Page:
It can be seen that after one cycle of ky phase encoding values has been completed and stored in the data matrix 16, the process repeats itself and the phase encodings are cycled a second time. Depending upon the number of phase encodings and the patient table velocity, the second time a view is acquired for a specific phase encoding, the placement of the echo signal samples in the data matrix 16 along the x direction may or may not overlap with some of the echo signal samples acquired for the previous measurement at that phase encoding. In the 2D example shown in FIG. 4, such a view is shown at x(n) and the timing is such that there are no overlapping samples with the previously acquired view at x(0). In general some overlap will occur and either the earliest, most recent, or averaged signal samples can be used.

An objective of the present invention is to acquire k-space data in such a manner that images can be reconstructed and viewed as the scan is being performed. To accomplish this, less than all of k-space is acquired before the ky/kz phase encoding sequence is recycled. In one typical embodiment a new image is acquired and displayed every 2.5 seconds to provide a time resolution which enables one to see the leading edge of the contrast bolus flow through FOVtot. This requires that each cycle through the phase encoding sequence is performed in 2.5 seconds and that sufficient k-space samples are acquired to reconstruct an artifact free image of the desired resolution. As will now be described, this is accomplished using a unique undersampling pattern.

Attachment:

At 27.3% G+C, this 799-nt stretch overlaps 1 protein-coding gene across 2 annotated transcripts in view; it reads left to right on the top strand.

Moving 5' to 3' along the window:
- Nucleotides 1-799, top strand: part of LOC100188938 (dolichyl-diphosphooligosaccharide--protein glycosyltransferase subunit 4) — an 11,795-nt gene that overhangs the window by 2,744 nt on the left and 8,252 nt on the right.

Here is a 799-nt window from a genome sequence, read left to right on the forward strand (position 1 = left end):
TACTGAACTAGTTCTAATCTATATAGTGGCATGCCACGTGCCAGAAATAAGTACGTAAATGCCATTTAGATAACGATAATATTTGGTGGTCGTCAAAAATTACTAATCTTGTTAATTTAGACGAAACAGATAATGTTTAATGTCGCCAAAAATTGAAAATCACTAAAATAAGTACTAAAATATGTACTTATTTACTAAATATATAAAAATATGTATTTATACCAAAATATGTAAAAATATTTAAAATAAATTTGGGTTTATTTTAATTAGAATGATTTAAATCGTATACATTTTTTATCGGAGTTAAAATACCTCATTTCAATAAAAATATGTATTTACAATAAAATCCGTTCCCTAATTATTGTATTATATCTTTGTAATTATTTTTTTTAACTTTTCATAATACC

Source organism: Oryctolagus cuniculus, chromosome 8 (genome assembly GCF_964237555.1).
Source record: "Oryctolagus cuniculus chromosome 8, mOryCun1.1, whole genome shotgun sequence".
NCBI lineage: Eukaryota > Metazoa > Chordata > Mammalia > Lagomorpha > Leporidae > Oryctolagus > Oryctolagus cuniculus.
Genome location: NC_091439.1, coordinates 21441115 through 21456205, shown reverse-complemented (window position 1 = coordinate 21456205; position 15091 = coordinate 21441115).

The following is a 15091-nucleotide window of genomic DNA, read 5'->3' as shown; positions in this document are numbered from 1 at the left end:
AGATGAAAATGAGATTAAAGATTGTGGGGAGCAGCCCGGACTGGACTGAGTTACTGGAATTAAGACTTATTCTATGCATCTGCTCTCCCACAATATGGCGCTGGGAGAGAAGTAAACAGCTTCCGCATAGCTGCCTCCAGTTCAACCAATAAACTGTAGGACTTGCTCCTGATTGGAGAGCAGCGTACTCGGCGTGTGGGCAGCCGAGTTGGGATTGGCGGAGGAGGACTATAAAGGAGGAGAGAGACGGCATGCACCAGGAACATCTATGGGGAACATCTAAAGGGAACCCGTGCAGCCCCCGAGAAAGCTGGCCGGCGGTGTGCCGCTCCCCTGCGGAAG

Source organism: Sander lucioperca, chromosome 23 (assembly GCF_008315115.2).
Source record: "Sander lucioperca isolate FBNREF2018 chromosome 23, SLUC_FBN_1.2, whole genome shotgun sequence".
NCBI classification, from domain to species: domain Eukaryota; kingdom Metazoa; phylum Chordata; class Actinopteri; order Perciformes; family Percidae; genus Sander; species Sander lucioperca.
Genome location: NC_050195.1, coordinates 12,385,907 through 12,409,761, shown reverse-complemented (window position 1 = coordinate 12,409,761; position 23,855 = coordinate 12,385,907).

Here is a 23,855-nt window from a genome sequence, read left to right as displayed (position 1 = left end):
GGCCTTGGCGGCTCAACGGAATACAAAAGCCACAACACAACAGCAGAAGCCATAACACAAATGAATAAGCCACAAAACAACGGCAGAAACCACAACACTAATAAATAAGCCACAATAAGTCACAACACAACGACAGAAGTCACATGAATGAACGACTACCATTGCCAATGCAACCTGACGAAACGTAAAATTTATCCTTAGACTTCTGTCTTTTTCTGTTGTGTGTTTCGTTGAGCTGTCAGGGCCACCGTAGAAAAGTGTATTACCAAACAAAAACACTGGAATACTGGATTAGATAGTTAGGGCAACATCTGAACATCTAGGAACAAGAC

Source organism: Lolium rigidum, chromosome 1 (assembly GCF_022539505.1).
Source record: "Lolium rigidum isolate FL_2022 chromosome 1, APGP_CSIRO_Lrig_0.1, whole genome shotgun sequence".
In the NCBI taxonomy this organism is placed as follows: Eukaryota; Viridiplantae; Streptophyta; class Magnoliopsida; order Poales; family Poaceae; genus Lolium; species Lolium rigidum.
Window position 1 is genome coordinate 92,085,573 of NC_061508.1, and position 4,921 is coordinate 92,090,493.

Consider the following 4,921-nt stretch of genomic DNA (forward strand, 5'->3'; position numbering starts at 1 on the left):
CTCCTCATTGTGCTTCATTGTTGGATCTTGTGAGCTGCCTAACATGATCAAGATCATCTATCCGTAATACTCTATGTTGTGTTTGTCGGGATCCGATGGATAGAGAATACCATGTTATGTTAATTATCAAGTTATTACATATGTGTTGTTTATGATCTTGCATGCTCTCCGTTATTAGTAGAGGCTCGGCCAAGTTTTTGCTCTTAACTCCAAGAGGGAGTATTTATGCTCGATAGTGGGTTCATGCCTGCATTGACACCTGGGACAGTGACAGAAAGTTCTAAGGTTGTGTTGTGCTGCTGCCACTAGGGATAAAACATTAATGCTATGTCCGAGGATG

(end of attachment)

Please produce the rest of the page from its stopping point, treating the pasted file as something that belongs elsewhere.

Referring particularly to FIG. 5, if three-dimensional k-space is fully sampled, the two phase encodings are cycled such that every point in ky/kz space is sampled requiring a scan time NyĚNzĚTR. This would require far more than 2.5 seconds to perform and one aspect of the present invention is to undersample k-space in the radial pattern depicted in FIG. 5. This pattern is intended to exploit the advantages of both the undersampled 3DFT Fourier technique as described in U.S. Pat. No. 5,713,358 and the undersampled projection reconstruction (PR) technique described by Vigen K K et al, “Undersampled Projection Reconstruction Imaging”, Magn. Reson. Med. 2000, 43(2): P170-176. The undersampled 3DFT technique divides k-space into a central region and one or more surrounding annular regions, and the phase encodings are cycled such that peripheral k-space in the annular regions is sampled at a lower time resolution than the center of k-space. With the PR technique k-space is sampled along radial lines, all of which intersect the center of k-space. Undersampling is achieved by simply reducing the number of these radial projection acquisitions. This radial sampling pattern naturally samples the center of k-space more densely and more frequently because all the radial sampling trajectories converge at the center. It has been found that the artifact produced by the undersampling that occurs in peripheral k-space is less objectionable than the aliasing artifact or reduced resolution of corresponding 3DFT undersampling. On the other hand, the 3DFT technique has other advantages which can make its use preferable. The sampling pattern depicted in FIG. 5 is performed with a 3DFT technique, but it exploits the artifact reduction characteristics of the PR technique.